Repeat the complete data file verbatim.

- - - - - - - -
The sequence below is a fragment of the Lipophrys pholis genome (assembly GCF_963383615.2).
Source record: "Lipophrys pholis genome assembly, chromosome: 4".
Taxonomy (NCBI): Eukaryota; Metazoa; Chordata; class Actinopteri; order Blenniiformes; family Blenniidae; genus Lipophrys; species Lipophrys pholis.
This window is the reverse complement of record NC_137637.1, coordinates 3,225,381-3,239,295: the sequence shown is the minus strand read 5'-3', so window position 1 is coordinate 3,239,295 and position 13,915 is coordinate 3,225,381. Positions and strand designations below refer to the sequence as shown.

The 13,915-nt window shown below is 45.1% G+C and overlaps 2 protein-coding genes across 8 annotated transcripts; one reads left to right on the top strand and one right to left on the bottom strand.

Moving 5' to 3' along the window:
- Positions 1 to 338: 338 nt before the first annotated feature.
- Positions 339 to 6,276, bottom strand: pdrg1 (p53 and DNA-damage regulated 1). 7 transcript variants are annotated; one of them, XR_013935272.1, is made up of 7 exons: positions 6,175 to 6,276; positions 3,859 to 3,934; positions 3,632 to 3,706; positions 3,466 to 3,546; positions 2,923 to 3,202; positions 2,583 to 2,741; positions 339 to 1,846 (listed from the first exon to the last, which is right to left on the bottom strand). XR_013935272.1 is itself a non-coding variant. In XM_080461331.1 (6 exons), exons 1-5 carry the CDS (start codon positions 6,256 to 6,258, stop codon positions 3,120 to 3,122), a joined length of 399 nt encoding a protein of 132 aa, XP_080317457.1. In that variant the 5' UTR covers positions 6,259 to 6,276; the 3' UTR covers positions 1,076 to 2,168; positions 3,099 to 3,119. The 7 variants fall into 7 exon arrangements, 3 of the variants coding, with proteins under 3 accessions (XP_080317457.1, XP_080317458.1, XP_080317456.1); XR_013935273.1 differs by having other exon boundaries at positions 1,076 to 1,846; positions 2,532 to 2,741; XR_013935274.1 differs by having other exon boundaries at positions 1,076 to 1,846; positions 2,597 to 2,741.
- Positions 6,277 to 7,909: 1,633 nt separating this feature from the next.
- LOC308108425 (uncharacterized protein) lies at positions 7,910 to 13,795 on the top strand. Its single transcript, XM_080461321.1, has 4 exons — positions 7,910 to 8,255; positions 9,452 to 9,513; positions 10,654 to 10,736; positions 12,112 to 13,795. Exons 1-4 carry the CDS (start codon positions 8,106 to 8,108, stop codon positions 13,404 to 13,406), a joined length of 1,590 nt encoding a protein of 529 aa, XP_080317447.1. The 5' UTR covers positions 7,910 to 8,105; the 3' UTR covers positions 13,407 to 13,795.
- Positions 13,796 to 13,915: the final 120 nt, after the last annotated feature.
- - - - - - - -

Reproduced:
The sequence below is a fragment of the Lipophrys pholis genome (assembly GCF_963383615.2).
Source record: "Lipophrys pholis genome assembly, chromosome: 4".
Taxonomy (NCBI): Eukaryota; Metazoa; Chordata; class Actinopteri; order Blenniiformes; family Blenniidae; genus Lipophrys; species Lipophrys pholis.
This window is the reverse complement of record NC_137637.1, coordinates 3,225,381-3,239,295: the sequence shown is the minus strand read 5'-3', so window position 1 is coordinate 3,239,295 and position 13,915 is coordinate 3,225,381. Positions and strand designations below refer to the sequence as shown.

The 13,915-nt window shown below is 45.1% G+C and overlaps 2 protein-coding genes across 8 annotated transcripts; one reads left to right on the top strand and one right to left on the bottom strand.

Moving 5' to 3' along the window:
- Positions 1 to 338: 338 nt before the first annotated feature.
- Positions 339 to 6,276, bottom strand: pdrg1 (p53 and DNA-damage regulated 1). 7 transcript variants are annotated; one of them, XR_013935272.1, is made up of 7 exons: positions 6,175 to 6,276; positions 3,859 to 3,934; positions 3,632 to 3,706; positions 3,466 to 3,546; positions 2,923 to 3,202; positions 2,583 to 2,741; positions 339 to 1,846 (listed from the first exon to the last, which is right to left on the bottom strand). XR_013935272.1 is itself a non-coding variant. In XM_080461331.1 (6 exons), exons 1-5 carry the CDS (start codon positions 6,256 to 6,258, stop codon positions 3,120 to 3,122), a joined length of 399 nt encoding a protein of 132 aa, XP_080317457.1. In that variant the 5' UTR covers positions 6,259 to 6,276; the 3' UTR covers positions 1,076 to 2,168; positions 3,099 to 3,119. The 7 variants fall into 7 exon arrangements, 3 of the variants coding, with proteins under 3 accessions (XP_080317457.1, XP_080317458.1, XP_080317456.1); XR_013935273.1 differs by having other exon boundaries at positions 1,076 to 1,846; positions 2,532 to 2,741; XR_013935274.1 differs by having other exon boundaries at positions 1,076 to 1,846; positions 2,597 to 2,741.
- Positions 6,277 to 7,909: 1,633 nt separating this feature from the next.
- LOC308108425 (uncharacterized protein) lies at positions 7,910 to 13,795 on the top strand. Its single transcript, XM_080461321.1, has 4 exons — positions 7,910 to 8,255; positions 9,452 to 9,513; positions 10,654 to 10,736; positions 12,112 to 13,795. Exons 1-4 carry the CDS (start codon positions 8,106 to 8,108, stop codon positions 13,404 to 13,406), a joined length of 1,590 nt encoding a protein of 529 aa, XP_080317447.1. The 5' UTR covers positions 7,910 to 8,105; the 3' UTR covers positions 13,407 to 13,795.
- Positions 13,796 to 13,915: the final 120 nt, after the last annotated feature.